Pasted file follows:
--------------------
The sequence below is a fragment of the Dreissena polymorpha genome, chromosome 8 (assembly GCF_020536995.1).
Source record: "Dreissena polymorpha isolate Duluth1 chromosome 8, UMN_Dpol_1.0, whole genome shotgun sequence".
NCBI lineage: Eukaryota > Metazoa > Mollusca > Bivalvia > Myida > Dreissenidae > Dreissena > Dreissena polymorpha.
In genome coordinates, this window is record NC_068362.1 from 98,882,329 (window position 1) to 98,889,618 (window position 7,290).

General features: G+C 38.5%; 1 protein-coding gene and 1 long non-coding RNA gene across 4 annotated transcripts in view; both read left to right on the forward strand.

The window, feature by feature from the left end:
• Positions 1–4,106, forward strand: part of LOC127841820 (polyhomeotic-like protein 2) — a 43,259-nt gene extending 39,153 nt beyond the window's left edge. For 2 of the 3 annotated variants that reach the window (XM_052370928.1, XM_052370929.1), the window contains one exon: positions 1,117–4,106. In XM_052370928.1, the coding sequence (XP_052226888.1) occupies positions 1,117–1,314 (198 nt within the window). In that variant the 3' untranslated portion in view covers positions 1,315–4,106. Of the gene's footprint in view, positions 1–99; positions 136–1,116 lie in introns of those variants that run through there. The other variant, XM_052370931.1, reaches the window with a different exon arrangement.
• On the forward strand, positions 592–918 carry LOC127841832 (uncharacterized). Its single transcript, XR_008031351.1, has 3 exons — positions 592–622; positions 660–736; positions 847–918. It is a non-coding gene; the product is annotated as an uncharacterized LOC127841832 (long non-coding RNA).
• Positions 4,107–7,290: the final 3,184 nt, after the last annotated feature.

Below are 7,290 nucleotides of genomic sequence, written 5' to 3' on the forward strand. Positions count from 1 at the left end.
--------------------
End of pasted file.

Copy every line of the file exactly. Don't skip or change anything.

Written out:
The sequence below is a fragment of the Dreissena polymorpha genome, chromosome 8 (assembly GCF_020536995.1).
Source record: "Dreissena polymorpha isolate Duluth1 chromosome 8, UMN_Dpol_1.0, whole genome shotgun sequence".
NCBI lineage: Eukaryota > Metazoa > Mollusca > Bivalvia > Myida > Dreissenidae > Dreissena > Dreissena polymorpha.
In genome coordinates, this window is record NC_068362.1 from 98,882,329 (window position 1) to 98,889,618 (window position 7,290).

General features: G+C 38.5%; 1 protein-coding gene and 1 long non-coding RNA gene across 4 annotated transcripts in view; both read left to right on the forward strand.

The window, feature by feature from the left end:
• Positions 1–4,106, forward strand: part of LOC127841820 (polyhomeotic-like protein 2) — a 43,259-nt gene extending 39,153 nt beyond the window's left edge. For 2 of the 3 annotated variants that reach the window (XM_052370928.1, XM_052370929.1), the window contains one exon: positions 1,117–4,106. In XM_052370928.1, the coding sequence (XP_052226888.1) occupies positions 1,117–1,314 (198 nt within the window). In that variant the 3' untranslated portion in view covers positions 1,315–4,106. Of the gene's footprint in view, positions 1–99; positions 136–1,116 lie in introns of those variants that run through there. The other variant, XM_052370931.1, reaches the window with a different exon arrangement.
• On the forward strand, positions 592–918 carry LOC127841832 (uncharacterized). Its single transcript, XR_008031351.1, has 3 exons — positions 592–622; positions 660–736; positions 847–918. It is a non-coding gene; the product is annotated as an uncharacterized LOC127841832 (long non-coding RNA).
• Positions 4,107–7,290: the final 3,184 nt, after the last annotated feature.

Below are 7,290 nucleotides of genomic sequence, written 5' to 3' on the forward strand. Positions count from 1 at the left end.